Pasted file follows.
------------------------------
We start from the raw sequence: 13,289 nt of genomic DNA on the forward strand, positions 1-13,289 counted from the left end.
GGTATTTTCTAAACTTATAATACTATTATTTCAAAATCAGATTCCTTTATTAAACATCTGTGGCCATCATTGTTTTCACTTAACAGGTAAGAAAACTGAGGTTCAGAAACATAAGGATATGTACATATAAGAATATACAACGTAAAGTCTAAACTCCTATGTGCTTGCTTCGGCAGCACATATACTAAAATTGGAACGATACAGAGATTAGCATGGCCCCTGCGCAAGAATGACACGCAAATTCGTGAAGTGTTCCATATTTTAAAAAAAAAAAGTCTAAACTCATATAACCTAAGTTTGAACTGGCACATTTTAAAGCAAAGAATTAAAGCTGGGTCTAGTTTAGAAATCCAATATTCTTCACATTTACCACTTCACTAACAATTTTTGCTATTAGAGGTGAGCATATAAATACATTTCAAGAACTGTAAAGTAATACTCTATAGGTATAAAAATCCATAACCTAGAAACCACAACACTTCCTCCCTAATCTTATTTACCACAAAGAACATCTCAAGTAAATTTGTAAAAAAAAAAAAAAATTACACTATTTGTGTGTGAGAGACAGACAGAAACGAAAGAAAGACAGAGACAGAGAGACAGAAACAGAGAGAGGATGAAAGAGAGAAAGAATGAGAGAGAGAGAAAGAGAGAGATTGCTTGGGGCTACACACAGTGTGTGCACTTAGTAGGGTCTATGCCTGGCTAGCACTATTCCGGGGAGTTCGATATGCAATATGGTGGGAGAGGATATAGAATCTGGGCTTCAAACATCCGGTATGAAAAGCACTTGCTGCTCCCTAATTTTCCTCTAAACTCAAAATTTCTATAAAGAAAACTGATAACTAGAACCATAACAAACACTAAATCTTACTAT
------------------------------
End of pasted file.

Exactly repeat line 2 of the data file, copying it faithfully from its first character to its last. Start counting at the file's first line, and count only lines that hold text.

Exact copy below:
GGTATTTTCTAAACTTATAATACTATTATTTCAAAATCAGATTCCTTTATTAAACATCTGTGGCCATCATTGTTTTCACTTAACAGGTAAGAAAACTGAGGTTCAGAAACATAAGGATATGTACATATAAGAATATACAACGTAAAGTCTAAACTCCTATGTGCTTGCTTCGGCAGCACATATACTAAAATTGGAACGATACAGAGATTAGCATGGCCCCTGCGCAAGAATGACACGCAAATTCGTGAAGTGTTCCATATTTTAAAAAAAAAAAGTCTAAACTCATATAACCTAAGTTTGAACTGGCACATTTTAAAGCAAAGAATTAAAGCTGGGTCTAGTTTAGAAATCCAATATTCTTCACATTTACCACTTCACTAACAATTTTTGCTATTAGAGGTGAGCATATAAATACATTTCAAGAACTGTAAAGTAATACTCTATAGGTATAAAAATCCATAACCTAGAAACCACAACACTTCCTCCCTAATCTTATTTACCACAAAGAACATCTCAAGTAAATTTGTAAAAAAAAAAAAAAATTACACTATTTGTGTGTGAGAGACAGACAGAAACGAAAGAAAGACAGAGACAGAGAGACAGAAACAGAGAGAGGATGAAAGAGAGAAAGAATGAGAGAGAGAGAAAGAGAGAGATTGCTTGGGGCTACACACAGTGTGTGCACTTAGTAGGGTCTATGCCTGGCTAGCACTATTCCGGGGAGTTCGATATGCAATATGGTGGGAGAGGATATAGAATCTGGGCTTCAAACATCCGGTATGAAAAGCACTTGCTGCTCCCTAATTTTCCTCTAAACTCAAAATTTCTATAAAGAAAACTGATAACTAGAACCATAACAAACACTAAATCTTACTAT